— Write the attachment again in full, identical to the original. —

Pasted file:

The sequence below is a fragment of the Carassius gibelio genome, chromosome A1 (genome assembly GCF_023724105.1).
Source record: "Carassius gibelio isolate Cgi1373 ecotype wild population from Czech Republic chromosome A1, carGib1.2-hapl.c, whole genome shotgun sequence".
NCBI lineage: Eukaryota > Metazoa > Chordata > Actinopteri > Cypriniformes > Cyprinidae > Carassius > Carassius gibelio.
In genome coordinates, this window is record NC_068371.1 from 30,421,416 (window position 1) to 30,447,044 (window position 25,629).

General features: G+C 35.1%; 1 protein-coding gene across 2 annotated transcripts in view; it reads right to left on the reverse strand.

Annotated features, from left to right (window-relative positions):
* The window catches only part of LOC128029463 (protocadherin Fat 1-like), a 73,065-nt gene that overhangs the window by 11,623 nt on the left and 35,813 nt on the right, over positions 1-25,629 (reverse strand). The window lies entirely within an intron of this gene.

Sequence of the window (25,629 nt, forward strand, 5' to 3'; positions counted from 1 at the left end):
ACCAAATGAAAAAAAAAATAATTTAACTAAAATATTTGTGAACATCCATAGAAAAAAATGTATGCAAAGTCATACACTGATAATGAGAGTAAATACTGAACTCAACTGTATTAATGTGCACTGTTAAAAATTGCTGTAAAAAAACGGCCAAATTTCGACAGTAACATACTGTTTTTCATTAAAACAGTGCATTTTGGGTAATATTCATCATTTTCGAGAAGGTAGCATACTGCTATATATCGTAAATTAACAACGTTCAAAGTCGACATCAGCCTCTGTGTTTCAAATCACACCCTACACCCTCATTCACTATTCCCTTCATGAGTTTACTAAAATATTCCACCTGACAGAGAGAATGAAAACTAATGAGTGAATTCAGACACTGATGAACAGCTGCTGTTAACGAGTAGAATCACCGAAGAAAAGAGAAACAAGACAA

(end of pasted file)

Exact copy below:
The sequence below is a fragment of the Carassius gibelio genome, chromosome A1 (genome assembly GCF_023724105.1).
Source record: "Carassius gibelio isolate Cgi1373 ecotype wild population from Czech Republic chromosome A1, carGib1.2-hapl.c, whole genome shotgun sequence".
NCBI lineage: Eukaryota > Metazoa > Chordata > Actinopteri > Cypriniformes > Cyprinidae > Carassius > Carassius gibelio.
In genome coordinates, this window is record NC_068371.1 from 30,421,416 (window position 1) to 30,447,044 (window position 25,629).

General features: G+C 35.1%; 1 protein-coding gene across 2 annotated transcripts in view; it reads right to left on the reverse strand.

Annotated features, from left to right (window-relative positions):
* The window catches only part of LOC128029463 (protocadherin Fat 1-like), a 73,065-nt gene that overhangs the window by 11,623 nt on the left and 35,813 nt on the right, over positions 1-25,629 (reverse strand). The window lies entirely within an intron of this gene.

Sequence of the window (25,629 nt, forward strand, 5' to 3'; positions counted from 1 at the left end):
ACCAAATGAAAAAAAAAATAATTTAACTAAAATATTTGTGAACATCCATAGAAAAAAATGTATGCAAAGTCATACACTGATAATGAGAGTAAATACTGAACTCAACTGTATTAATGTGCACTGTTAAAAATTGCTGTAAAAAAACGGCCAAATTTCGACAGTAACATACTGTTTTTCATTAAAACAGTGCATTTTGGGTAATATTCATCATTTTCGAGAAGGTAGCATACTGCTATATATCGTAAATTAACAACGTTCAAAGTCGACATCAGCCTCTGTGTTTCAAATCACACCCTACACCCTCATTCACTATTCCCTTCATGAGTTTACTAAAATATTCCACCTGACAGAGAGAATGAAAACTAATGAGTGAATTCAGACACTGATGAACAGCTGCTGTTAACGAGTAGAATCACCGAAGAAAAGAGAAACAAGACAA